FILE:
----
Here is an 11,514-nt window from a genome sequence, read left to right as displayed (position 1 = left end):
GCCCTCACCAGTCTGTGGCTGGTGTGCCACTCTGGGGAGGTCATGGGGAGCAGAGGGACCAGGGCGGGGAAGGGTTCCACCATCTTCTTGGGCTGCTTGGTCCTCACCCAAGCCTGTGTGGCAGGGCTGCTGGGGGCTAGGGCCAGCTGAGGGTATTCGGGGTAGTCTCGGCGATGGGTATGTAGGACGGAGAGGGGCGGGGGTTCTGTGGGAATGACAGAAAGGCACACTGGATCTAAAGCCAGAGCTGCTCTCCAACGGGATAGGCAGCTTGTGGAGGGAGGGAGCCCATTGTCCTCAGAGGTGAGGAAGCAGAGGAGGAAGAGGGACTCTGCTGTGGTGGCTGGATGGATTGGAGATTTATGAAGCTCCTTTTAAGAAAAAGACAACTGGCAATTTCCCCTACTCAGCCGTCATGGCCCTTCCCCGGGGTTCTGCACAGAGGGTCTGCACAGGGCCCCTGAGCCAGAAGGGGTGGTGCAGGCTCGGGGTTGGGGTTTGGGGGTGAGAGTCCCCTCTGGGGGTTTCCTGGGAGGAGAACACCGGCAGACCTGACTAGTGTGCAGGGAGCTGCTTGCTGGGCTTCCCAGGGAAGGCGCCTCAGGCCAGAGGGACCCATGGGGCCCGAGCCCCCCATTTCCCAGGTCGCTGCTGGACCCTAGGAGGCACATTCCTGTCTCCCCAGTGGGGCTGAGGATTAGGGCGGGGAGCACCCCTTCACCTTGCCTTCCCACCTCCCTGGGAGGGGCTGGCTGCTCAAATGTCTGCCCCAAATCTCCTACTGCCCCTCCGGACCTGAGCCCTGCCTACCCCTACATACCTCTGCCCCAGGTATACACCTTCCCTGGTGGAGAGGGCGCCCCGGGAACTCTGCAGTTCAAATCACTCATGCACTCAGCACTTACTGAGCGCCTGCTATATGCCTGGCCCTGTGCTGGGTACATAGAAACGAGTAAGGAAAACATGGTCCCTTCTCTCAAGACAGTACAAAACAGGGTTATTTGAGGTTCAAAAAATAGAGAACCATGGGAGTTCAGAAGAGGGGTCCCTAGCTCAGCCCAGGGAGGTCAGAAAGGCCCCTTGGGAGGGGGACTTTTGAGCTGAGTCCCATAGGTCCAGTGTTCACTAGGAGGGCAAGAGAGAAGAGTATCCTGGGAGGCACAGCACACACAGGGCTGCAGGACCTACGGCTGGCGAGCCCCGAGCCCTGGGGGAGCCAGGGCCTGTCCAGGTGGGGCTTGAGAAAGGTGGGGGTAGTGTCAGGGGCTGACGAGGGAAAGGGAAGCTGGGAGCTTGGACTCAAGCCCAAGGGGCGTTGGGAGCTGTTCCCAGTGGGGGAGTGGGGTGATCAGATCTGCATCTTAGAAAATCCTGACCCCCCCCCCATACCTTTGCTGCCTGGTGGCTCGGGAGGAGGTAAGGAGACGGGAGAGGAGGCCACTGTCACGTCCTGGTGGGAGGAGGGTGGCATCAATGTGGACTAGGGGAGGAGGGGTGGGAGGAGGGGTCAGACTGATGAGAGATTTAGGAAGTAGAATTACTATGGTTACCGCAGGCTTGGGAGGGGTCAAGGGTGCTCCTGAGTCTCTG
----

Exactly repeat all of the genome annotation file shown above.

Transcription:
Here is an 11,514-nt window from a genome sequence, read left to right as displayed (position 1 = left end):
GCCCTCACCAGTCTGTGGCTGGTGTGCCACTCTGGGGAGGTCATGGGGAGCAGAGGGACCAGGGCGGGGAAGGGTTCCACCATCTTCTTGGGCTGCTTGGTCCTCACCCAAGCCTGTGTGGCAGGGCTGCTGGGGGCTAGGGCCAGCTGAGGGTATTCGGGGTAGTCTCGGCGATGGGTATGTAGGACGGAGAGGGGCGGGGGTTCTGTGGGAATGACAGAAAGGCACACTGGATCTAAAGCCAGAGCTGCTCTCCAACGGGATAGGCAGCTTGTGGAGGGAGGGAGCCCATTGTCCTCAGAGGTGAGGAAGCAGAGGAGGAAGAGGGACTCTGCTGTGGTGGCTGGATGGATTGGAGATTTATGAAGCTCCTTTTAAGAAAAAGACAACTGGCAATTTCCCCTACTCAGCCGTCATGGCCCTTCCCCGGGGTTCTGCACAGAGGGTCTGCACAGGGCCCCTGAGCCAGAAGGGGTGGTGCAGGCTCGGGGTTGGGGTTTGGGGGTGAGAGTCCCCTCTGGGGGTTTCCTGGGAGGAGAACACCGGCAGACCTGACTAGTGTGCAGGGAGCTGCTTGCTGGGCTTCCCAGGGAAGGCGCCTCAGGCCAGAGGGACCCATGGGGCCCGAGCCCCCCATTTCCCAGGTCGCTGCTGGACCCTAGGAGGCACATTCCTGTCTCCCCAGTGGGGCTGAGGATTAGGGCGGGGAGCACCCCTTCACCTTGCCTTCCCACCTCCCTGGGAGGGGCTGGCTGCTCAAATGTCTGCCCCAAATCTCCTACTGCCCCTCCGGACCTGAGCCCTGCCTACCCCTACATACCTCTGCCCCAGGTATACACCTTCCCTGGTGGAGAGGGCGCCCCGGGAACTCTGCAGTTCAAATCACTCATGCACTCAGCACTTACTGAGCGCCTGCTATATGCCTGGCCCTGTGCTGGGTACATAGAAACGAGTAAGGAAAACATGGTCCCTTCTCTCAAGACAGTACAAAACAGGGTTATTTGAGGTTCAAAAAATAGAGAACCATGGGAGTTCAGAAGAGGGGTCCCTAGCTCAGCCCAGGGAGGTCAGAAAGGCCCCTTGGGAGGGGGACTTTTGAGCTGAGTCCCATAGGTCCAGTGTTCACTAGGAGGGCAAGAGAGAAGAGTATCCTGGGAGGCACAGCACACACAGGGCTGCAGGACCTACGGCTGGCGAGCCCCGAGCCCTGGGGGAGCCAGGGCCTGTCCAGGTGGGGCTTGAGAAAGGTGGGGGTAGTGTCAGGGGCTGACGAGGGAAAGGGAAGCTGGGAGCTTGGACTCAAGCCCAAGGGGCGTTGGGAGCTGTTCCCAGTGGGGGAGTGGGGTGATCAGATCTGCATCTTAGAAAATCCTGACCCCCCCCCCATACCTTTGCTGCCTGGTGGCTCGGGAGGAGGTAAGGAGACGGGAGAGGAGGCCACTGTCACGTCCTGGTGGGAGGAGGGTGGCATCAATGTGGACTAGGGGAGGAGGGGTGGGAGGAGGGGTCAGACTGATGAGAGATTTAGGAAGTAGAATTACTATGGTTACCGCAGGCTTGGGAGGGGTCAAGGGTGCTCCTGAGTCTCTG